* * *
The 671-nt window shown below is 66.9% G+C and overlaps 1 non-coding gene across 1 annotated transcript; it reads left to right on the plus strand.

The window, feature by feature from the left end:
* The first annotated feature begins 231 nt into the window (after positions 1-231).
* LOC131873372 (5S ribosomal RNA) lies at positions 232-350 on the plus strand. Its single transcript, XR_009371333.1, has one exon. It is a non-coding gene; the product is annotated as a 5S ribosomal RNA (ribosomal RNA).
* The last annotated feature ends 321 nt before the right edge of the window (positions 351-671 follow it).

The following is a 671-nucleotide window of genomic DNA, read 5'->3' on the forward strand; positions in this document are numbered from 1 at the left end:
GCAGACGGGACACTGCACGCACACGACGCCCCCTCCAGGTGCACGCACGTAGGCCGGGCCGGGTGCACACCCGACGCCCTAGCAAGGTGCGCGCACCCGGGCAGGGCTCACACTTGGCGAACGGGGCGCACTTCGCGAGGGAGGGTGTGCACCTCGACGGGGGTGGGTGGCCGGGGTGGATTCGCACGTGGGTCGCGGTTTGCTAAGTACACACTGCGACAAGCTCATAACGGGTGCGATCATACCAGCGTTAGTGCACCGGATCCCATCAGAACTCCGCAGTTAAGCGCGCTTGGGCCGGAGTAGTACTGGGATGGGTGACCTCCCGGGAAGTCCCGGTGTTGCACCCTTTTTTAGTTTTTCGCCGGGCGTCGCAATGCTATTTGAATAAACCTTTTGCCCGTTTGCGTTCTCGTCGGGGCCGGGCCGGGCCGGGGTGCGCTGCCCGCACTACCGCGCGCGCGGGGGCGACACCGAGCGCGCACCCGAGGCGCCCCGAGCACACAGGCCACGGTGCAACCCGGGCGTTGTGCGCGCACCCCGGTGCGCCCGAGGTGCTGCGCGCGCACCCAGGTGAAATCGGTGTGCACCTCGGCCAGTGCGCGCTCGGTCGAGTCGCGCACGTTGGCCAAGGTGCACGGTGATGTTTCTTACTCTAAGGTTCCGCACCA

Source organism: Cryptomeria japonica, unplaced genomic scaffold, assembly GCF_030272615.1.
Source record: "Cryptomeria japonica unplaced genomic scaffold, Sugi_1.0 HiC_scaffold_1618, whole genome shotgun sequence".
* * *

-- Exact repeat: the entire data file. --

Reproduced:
The 671-nt window shown below is 66.9% G+C and overlaps 1 non-coding gene across 1 annotated transcript; it reads left to right on the plus strand.

The window, feature by feature from the left end:
* The first annotated feature begins 231 nt into the window (after positions 1-231).
* LOC131873372 (5S ribosomal RNA) lies at positions 232-350 on the plus strand. Its single transcript, XR_009371333.1, has one exon. It is a non-coding gene; the product is annotated as a 5S ribosomal RNA (ribosomal RNA).
* The last annotated feature ends 321 nt before the right edge of the window (positions 351-671 follow it).

The following is a 671-nucleotide window of genomic DNA, read 5'->3' on the forward strand; positions in this document are numbered from 1 at the left end:
GCAGACGGGACACTGCACGCACACGACGCCCCCTCCAGGTGCACGCACGTAGGCCGGGCCGGGTGCACACCCGACGCCCTAGCAAGGTGCGCGCACCCGGGCAGGGCTCACACTTGGCGAACGGGGCGCACTTCGCGAGGGAGGGTGTGCACCTCGACGGGGGTGGGTGGCCGGGGTGGATTCGCACGTGGGTCGCGGTTTGCTAAGTACACACTGCGACAAGCTCATAACGGGTGCGATCATACCAGCGTTAGTGCACCGGATCCCATCAGAACTCCGCAGTTAAGCGCGCTTGGGCCGGAGTAGTACTGGGATGGGTGACCTCCCGGGAAGTCCCGGTGTTGCACCCTTTTTTAGTTTTTCGCCGGGCGTCGCAATGCTATTTGAATAAACCTTTTGCCCGTTTGCGTTCTCGTCGGGGCCGGGCCGGGCCGGGGTGCGCTGCCCGCACTACCGCGCGCGCGGGGGCGACACCGAGCGCGCACCCGAGGCGCCCCGAGCACACAGGCCACGGTGCAACCCGGGCGTTGTGCGCGCACCCCGGTGCGCCCGAGGTGCTGCGCGCGCACCCAGGTGAAATCGGTGTGCACCTCGGCCAGTGCGCGCTCGGTCGAGTCGCGCACGTTGGCCAAGGTGCACGGTGATGTTTCTTACTCTAAGGTTCCGCACCA

Source organism: Cryptomeria japonica, unplaced genomic scaffold, assembly GCF_030272615.1.
Source record: "Cryptomeria japonica unplaced genomic scaffold, Sugi_1.0 HiC_scaffold_1618, whole genome shotgun sequence".